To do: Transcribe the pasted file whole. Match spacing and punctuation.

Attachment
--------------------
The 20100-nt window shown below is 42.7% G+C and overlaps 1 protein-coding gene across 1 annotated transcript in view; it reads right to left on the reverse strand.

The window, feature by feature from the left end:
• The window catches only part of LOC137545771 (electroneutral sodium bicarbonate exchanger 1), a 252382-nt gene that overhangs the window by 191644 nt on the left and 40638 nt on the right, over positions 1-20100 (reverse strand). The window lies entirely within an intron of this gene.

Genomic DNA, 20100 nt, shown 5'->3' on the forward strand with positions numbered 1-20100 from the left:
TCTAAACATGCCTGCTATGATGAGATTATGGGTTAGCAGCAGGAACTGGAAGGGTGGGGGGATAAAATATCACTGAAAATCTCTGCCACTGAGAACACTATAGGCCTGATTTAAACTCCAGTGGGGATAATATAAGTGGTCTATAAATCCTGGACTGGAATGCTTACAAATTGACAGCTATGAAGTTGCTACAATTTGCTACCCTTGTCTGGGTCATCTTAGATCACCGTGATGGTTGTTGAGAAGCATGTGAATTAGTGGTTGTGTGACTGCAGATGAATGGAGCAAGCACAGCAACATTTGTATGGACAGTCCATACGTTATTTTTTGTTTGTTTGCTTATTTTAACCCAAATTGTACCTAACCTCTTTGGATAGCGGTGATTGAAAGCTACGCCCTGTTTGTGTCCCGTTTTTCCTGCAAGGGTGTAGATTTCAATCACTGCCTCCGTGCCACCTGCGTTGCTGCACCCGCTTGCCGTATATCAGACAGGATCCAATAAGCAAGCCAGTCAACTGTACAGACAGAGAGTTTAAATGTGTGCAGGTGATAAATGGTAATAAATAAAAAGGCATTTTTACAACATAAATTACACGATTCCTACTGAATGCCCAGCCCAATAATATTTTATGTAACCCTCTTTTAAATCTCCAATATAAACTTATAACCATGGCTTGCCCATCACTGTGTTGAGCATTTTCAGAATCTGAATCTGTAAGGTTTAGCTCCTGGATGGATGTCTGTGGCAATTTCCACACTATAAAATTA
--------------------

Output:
The 20100-nt window shown below is 42.7% G+C and overlaps 1 protein-coding gene across 1 annotated transcript in view; it reads right to left on the reverse strand.

The window, feature by feature from the left end:
• The window catches only part of LOC137545771 (electroneutral sodium bicarbonate exchanger 1), a 252382-nt gene that overhangs the window by 191644 nt on the left and 40638 nt on the right, over positions 1-20100 (reverse strand). The window lies entirely within an intron of this gene.

Genomic DNA, 20100 nt, shown 5'->3' on the forward strand with positions numbered 1-20100 from the left:
TCTAAACATGCCTGCTATGATGAGATTATGGGTTAGCAGCAGGAACTGGAAGGGTGGGGGGATAAAATATCACTGAAAATCTCTGCCACTGAGAACACTATAGGCCTGATTTAAACTCCAGTGGGGATAATATAAGTGGTCTATAAATCCTGGACTGGAATGCTTACAAATTGACAGCTATGAAGTTGCTACAATTTGCTACCCTTGTCTGGGTCATCTTAGATCACCGTGATGGTTGTTGAGAAGCATGTGAATTAGTGGTTGTGTGACTGCAGATGAATGGAGCAAGCACAGCAACATTTGTATGGACAGTCCATACGTTATTTTTTGTTTGTTTGCTTATTTTAACCCAAATTGTACCTAACCTCTTTGGATAGCGGTGATTGAAAGCTACGCCCTGTTTGTGTCCCGTTTTTCCTGCAAGGGTGTAGATTTCAATCACTGCCTCCGTGCCACCTGCGTTGCTGCACCCGCTTGCCGTATATCAGACAGGATCCAATAAGCAAGCCAGTCAACTGTACAGACAGAGAGTTTAAATGTGTGCAGGTGATAAATGGTAATAAATAAAAAGGCATTTTTACAACATAAATTACACGATTCCTACTGAATGCCCAGCCCAATAATATTTTATGTAACCCTCTTTTAAATCTCCAATATAAACTTATAACCATGGCTTGCCCATCACTGTGTTGAGCATTTTCAGAATCTGAATCTGTAAGGTTTAGCTCCTGGATGGATGTCTGTGGCAATTTCCACACTATAAAATTA